At the risk of stimulating the philosopher that lurks in the farthest recesses of your mind, I’d like to first describe briefly what is covered in a philosophy course called “epistemology.” It is the study of the nature of knowledge especially with regard to its limits and validity. In epistemology, we think about questions like, “If you know, does it follow that you know that you know?”
And that’s the difference between learning and studying. In learning, you come to know something; in studying, you ensure that you know that you know it and can use the information when appropriate -- on a test for example.
So you’ve done your duty and competed every homework assignment. You might even have checked your answers, found your own mistakes and corrected them. You’ve LEARNED the material. Now comes the test and it’s time to actually STUDY. Here are a few tricks to help design a smart study plan.
1. REVIEW PAST ERRORS. Look at your Math homework, for example. Rework any problems that you didn’t answer correctly the first time. If you’ve been correcting mistakes on daily work, you should have learned the algorithms and now is the time to check to make sure that the steps have been effectively stored in long term memory. You’re asking yourself, “CAN I SOLVE THAT PROBLEM OR ANSWER THAT QUESTION CORRECTLY NOW?”
This is a cyclical process. Any mistakes put the problem back in the cycle until you can correctly answer without error. It’s like when you were in grammar school and had those weekly spelling tests. To help you study, your mom may have quizzed you on the words, eliminating each as you could spell it correctly but coming back to any “misses” until you got it right.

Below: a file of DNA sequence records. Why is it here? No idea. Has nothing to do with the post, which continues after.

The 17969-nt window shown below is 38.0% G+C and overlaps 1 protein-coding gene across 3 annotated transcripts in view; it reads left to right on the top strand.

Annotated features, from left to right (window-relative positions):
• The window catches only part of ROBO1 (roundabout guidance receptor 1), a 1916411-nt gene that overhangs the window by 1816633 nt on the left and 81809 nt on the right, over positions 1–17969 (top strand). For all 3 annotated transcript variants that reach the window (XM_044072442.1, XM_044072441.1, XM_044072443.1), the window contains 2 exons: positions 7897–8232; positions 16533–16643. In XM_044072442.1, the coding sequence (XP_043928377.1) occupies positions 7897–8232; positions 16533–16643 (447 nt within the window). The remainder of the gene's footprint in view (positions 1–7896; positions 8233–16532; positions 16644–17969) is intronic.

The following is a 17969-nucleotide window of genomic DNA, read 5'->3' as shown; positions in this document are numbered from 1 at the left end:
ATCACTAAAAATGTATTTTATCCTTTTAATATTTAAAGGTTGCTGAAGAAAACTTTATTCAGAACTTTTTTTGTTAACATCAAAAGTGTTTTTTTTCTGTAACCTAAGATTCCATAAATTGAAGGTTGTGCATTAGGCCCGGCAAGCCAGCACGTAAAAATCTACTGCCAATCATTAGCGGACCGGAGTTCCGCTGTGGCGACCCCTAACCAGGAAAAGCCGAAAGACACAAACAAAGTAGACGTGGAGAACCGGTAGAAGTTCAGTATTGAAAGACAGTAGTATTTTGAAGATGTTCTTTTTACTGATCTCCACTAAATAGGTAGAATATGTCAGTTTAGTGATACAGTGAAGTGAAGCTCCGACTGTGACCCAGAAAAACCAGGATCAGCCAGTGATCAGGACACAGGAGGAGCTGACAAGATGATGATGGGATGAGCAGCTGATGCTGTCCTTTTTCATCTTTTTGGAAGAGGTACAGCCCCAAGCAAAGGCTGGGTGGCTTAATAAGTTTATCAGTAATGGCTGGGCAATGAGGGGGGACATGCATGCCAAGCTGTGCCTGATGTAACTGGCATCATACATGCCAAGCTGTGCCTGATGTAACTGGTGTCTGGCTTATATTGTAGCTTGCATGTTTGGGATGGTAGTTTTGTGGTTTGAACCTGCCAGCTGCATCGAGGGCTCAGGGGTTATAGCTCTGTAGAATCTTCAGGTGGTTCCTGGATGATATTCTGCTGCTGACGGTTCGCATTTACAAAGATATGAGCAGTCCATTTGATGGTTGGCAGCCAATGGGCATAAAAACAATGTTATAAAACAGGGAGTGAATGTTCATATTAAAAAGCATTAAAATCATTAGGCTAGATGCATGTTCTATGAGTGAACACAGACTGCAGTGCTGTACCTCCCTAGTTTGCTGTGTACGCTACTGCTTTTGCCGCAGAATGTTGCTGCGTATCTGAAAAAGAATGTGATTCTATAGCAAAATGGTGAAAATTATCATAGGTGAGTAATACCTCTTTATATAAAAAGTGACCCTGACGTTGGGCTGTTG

Homework assignments are just the beginning. Save and review all related quizzes and class notes also.
2. LOOK AT A QUESTION BACKWARDS. Actually, you’re looking at the answers and thinking of questions which would result in those answers. This is an especially useful tool for anyone who is thinking in only a straight line. It happens frequently in Algebra. If you see a quadratic equation, you instinctively know to factor, set the factors equal to zero, and solve for X. But what happens if you’re given the binomial factors? Normally the instruction would be to FOIL, so you do. But if you were supposed to solve the problem, your straight line of thinking would have led you down the wrong path. By looking at problems “through the back door” so to speak, you’re developing a deeper understanding of the role each solution step plays. You’ll be able to jump into a question at any point and be sure you’re working through it in the right direction.
3. PREDICT TEST QUESTIONS. By looking at a Math problem backwards, you are predicting the kinds of questions which could be asked on the test. But this strategy works well in other disciplines also. Take History as the example. If you have learned a series of dates, you can predict that a question might ask “What happened next?” -- or “What caused this event?” -- or “How is this event similar to or different from another?” Thinking about what might be asked puts you in better position during the test because you’ve already considered how to answer.
It is also useful to look at questions that weren’t covered in homework. In History, look at the chapter review questions that weren’t assigned. In fact, in EVERY class, check out all of the textbook resources (the questions, study stimulators, discussion starters, and reviews) that were never assigned. Some teachers create the tests from these assets.
4. LIST TOPICS AND RELATED ISSUES. If you did any “webs” in grammar school, you understand this process. Start with a central idea and branch out to related concepts. Some elementary schools use KWL: what do you Know, what do you Want to know, what did you Learn? Start with a central idea and list every thing you already Know about it. Same strategy, one using a visual diagram with words and the other using a list of words. (Refer to the blog on learning styles to discover which approach fits your style.)
5. BE PHILOSOPHICAL. Ask yourself the question, “Just because I know the material, do I know it in such a way that it will be useful to me on the test? Do I KNOW that I KNOW?” Your grade on the test will provide an answer for you, but too late for you to do much about it. So study what you’ve learned and be truly prepared to achieve the "A" you deserve.